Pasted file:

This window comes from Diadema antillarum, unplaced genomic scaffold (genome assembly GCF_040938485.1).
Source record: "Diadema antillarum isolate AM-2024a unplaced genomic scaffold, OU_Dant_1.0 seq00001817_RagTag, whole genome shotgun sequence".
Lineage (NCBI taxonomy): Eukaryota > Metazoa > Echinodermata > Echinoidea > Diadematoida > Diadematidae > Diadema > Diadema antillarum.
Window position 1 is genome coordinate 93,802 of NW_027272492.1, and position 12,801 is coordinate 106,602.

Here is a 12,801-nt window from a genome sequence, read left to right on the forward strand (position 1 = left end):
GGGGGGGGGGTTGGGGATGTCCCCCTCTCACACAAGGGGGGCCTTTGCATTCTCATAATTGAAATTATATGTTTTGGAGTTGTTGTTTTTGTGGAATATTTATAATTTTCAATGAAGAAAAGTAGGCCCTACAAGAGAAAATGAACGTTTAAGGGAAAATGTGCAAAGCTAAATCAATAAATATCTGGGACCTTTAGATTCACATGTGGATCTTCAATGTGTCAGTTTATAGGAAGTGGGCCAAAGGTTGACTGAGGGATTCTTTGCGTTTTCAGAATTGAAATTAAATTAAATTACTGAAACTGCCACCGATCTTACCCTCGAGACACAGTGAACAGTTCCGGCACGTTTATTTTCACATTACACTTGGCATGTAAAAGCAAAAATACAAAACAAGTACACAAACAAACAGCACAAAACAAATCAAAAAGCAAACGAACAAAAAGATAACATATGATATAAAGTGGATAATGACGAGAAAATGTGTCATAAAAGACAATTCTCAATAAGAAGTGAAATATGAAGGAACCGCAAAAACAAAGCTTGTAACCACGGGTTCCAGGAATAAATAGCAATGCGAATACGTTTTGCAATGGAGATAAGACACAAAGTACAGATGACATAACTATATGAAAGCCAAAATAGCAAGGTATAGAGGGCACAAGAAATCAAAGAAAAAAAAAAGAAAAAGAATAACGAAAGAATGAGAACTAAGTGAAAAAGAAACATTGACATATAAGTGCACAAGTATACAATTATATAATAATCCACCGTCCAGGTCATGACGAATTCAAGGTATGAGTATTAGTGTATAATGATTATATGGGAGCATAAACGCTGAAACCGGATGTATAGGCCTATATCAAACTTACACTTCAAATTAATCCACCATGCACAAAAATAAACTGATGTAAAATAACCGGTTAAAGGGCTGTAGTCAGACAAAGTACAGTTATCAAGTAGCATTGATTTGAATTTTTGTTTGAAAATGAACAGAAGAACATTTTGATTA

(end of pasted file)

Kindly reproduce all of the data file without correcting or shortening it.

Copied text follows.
This window comes from Diadema antillarum, unplaced genomic scaffold (genome assembly GCF_040938485.1).
Source record: "Diadema antillarum isolate AM-2024a unplaced genomic scaffold, OU_Dant_1.0 seq00001817_RagTag, whole genome shotgun sequence".
Lineage (NCBI taxonomy): Eukaryota > Metazoa > Echinodermata > Echinoidea > Diadematoida > Diadematidae > Diadema > Diadema antillarum.
Window position 1 is genome coordinate 93,802 of NW_027272492.1, and position 12,801 is coordinate 106,602.

Here is a 12,801-nt window from a genome sequence, read left to right on the forward strand (position 1 = left end):
GGGGGGGGGGTTGGGGATGTCCCCCTCTCACACAAGGGGGGCCTTTGCATTCTCATAATTGAAATTATATGTTTTGGAGTTGTTGTTTTTGTGGAATATTTATAATTTTCAATGAAGAAAAGTAGGCCCTACAAGAGAAAATGAACGTTTAAGGGAAAATGTGCAAAGCTAAATCAATAAATATCTGGGACCTTTAGATTCACATGTGGATCTTCAATGTGTCAGTTTATAGGAAGTGGGCCAAAGGTTGACTGAGGGATTCTTTGCGTTTTCAGAATTGAAATTAAATTAAATTACTGAAACTGCCACCGATCTTACCCTCGAGACACAGTGAACAGTTCCGGCACGTTTATTTTCACATTACACTTGGCATGTAAAAGCAAAAATACAAAACAAGTACACAAACAAACAGCACAAAACAAATCAAAAAGCAAACGAACAAAAAGATAACATATGATATAAAGTGGATAATGACGAGAAAATGTGTCATAAAAGACAATTCTCAATAAGAAGTGAAATATGAAGGAACCGCAAAAACAAAGCTTGTAACCACGGGTTCCAGGAATAAATAGCAATGCGAATACGTTTTGCAATGGAGATAAGACACAAAGTACAGATGACATAACTATATGAAAGCCAAAATAGCAAGGTATAGAGGGCACAAGAAATCAAAGAAAAAAAAAAGAAAAAGAATAACGAAAGAATGAGAACTAAGTGAAAAAGAAACATTGACATATAAGTGCACAAGTATACAATTATATAATAATCCACCGTCCAGGTCATGACGAATTCAAGGTATGAGTATTAGTGTATAATGATTATATGGGAGCATAAACGCTGAAACCGGATGTATAGGCCTATATCAAACTTACACTTCAAATTAATCCACCATGCACAAAAATAAACTGATGTAAAATAACCGGTTAAAGGGCTGTAGTCAGACAAAGTACAGTTATCAAGTAGCATTGATTTGAATTTTTGTTTGAAAATGAACAGAAGAACATTTTGATTA